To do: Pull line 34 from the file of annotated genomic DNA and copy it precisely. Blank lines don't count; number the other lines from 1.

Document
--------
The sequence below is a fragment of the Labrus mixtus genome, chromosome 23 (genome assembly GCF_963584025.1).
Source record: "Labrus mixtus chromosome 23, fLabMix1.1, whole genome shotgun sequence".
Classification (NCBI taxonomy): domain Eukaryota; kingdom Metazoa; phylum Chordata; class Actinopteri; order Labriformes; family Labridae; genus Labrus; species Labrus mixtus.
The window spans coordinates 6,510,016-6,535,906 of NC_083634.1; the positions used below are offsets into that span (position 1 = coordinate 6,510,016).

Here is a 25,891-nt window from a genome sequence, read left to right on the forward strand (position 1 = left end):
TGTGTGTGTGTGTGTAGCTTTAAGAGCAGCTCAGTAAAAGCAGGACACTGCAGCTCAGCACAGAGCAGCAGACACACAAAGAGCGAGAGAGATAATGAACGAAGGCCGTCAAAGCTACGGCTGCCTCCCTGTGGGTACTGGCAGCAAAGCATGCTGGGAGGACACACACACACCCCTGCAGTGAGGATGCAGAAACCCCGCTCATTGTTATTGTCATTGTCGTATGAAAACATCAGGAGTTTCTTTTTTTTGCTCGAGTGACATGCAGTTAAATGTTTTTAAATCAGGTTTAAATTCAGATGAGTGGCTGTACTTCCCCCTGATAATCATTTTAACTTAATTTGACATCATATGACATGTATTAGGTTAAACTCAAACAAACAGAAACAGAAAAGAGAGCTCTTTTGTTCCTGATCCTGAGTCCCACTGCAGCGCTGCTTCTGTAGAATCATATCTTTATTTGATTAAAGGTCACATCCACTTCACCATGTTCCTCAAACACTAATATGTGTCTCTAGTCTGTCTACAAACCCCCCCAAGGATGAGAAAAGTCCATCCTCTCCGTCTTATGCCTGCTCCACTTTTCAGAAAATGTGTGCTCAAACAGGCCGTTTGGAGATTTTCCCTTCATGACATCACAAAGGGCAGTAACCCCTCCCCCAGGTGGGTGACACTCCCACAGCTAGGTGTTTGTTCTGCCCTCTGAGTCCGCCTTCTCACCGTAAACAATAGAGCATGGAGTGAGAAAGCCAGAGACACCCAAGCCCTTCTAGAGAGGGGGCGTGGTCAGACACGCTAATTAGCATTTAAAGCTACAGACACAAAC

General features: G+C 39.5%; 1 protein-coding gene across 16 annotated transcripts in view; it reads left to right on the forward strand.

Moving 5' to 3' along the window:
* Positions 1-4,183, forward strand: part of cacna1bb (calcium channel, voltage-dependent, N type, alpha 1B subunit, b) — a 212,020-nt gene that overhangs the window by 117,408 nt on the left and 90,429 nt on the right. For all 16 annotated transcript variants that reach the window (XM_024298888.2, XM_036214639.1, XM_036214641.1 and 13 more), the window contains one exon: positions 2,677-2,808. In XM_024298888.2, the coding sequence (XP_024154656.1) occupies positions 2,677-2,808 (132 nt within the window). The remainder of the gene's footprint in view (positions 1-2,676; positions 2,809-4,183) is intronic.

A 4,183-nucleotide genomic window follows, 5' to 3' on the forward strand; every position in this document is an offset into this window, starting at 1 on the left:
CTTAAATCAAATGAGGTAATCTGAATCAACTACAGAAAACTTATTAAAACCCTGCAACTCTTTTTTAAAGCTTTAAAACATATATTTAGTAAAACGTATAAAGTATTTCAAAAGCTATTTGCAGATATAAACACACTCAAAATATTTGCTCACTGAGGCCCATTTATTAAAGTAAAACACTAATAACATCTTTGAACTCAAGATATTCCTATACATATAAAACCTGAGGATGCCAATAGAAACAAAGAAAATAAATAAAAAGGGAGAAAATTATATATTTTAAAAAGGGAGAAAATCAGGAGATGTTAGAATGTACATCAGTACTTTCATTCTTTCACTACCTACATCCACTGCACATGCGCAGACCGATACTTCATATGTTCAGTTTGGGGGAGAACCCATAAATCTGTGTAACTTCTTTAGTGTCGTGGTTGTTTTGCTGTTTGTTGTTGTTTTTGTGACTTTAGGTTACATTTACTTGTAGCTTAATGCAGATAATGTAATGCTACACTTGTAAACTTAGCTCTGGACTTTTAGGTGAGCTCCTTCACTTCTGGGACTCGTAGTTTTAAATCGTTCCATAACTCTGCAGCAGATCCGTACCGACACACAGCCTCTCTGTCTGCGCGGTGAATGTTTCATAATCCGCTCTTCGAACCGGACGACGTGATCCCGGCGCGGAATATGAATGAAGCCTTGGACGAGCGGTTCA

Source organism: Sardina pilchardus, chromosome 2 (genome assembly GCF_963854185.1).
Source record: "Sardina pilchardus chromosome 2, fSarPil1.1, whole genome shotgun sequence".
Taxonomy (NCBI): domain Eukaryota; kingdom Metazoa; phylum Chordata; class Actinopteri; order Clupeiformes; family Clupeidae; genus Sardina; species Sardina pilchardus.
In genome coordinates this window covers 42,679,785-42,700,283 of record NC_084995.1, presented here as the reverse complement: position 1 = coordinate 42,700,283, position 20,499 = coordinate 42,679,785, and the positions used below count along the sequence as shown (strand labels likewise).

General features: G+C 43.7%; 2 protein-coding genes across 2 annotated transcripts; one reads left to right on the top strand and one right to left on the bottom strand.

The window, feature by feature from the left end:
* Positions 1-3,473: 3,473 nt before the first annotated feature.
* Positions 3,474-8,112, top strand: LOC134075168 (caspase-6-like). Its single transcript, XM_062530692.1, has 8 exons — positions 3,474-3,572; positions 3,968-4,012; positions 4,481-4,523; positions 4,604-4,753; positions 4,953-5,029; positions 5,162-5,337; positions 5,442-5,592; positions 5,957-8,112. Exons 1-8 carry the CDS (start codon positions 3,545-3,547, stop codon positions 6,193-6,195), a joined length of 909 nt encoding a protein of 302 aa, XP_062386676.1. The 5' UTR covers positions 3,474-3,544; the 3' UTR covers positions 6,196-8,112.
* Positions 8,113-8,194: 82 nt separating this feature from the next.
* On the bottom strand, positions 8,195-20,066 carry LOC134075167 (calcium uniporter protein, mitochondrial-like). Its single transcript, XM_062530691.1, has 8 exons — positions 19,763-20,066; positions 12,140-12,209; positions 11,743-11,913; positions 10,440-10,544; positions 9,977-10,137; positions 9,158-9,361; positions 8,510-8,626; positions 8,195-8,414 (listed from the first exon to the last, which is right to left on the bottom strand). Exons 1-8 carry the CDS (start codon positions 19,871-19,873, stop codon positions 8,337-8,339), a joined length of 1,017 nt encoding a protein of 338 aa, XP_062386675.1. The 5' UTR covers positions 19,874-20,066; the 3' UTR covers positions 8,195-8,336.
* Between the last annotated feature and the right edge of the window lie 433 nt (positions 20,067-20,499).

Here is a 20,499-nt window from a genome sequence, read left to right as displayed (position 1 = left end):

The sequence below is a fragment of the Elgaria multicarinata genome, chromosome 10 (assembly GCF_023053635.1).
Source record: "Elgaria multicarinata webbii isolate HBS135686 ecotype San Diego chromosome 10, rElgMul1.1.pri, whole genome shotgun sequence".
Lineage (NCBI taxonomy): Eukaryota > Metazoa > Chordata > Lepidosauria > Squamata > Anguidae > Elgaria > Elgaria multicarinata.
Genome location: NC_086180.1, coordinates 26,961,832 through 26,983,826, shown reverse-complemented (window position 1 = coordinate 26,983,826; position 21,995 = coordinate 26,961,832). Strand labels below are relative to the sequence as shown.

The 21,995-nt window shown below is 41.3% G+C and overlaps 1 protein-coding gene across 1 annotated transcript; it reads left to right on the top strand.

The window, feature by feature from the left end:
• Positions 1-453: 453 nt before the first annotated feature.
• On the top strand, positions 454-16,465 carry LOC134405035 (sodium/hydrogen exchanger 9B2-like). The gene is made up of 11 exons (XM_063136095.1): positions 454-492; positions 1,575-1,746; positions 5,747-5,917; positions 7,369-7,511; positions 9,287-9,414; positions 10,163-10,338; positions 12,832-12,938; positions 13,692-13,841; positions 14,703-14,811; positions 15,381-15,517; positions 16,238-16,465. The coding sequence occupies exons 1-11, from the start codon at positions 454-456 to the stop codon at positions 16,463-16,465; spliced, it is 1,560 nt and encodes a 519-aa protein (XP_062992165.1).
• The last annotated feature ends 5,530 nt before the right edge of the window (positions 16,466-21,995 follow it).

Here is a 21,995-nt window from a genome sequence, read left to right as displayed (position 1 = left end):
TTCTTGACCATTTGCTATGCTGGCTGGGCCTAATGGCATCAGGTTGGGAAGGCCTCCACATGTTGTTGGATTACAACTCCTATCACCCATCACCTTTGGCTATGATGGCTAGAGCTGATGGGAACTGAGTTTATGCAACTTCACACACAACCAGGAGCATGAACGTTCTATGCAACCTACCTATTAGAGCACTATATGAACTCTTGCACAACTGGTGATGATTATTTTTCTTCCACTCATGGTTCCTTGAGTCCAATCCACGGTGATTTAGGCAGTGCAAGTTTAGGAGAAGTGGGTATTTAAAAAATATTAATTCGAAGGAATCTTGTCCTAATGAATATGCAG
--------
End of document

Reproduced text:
TTCTTGACCATTTGCTATGCTGGCTGGGCCTAATGGCATCAGGTTGGGAAGGCCTCCACATGTTGTTGGATTACAACTCCTATCACCCATCACCTTTGGCTATGATGGCTAGAGCTGATGGGAACTGAGTTTATGCAACTTCACACACAACCAGGAGCATGAACGTTCTATGCAACCTACCTATTAGAGCACTATATGAACTCTTGCACAACTGGTGATGATTATTTTTCTTCCACTCATGGTTCCTTGAGTCCAATCCACGGTGATTTAGGCAGTGCAAGTTTAGGAGAAGTGGGTATTTAAAAAATATTAATTCGAAGGAATCTTGTCCTAATGAATATGCAG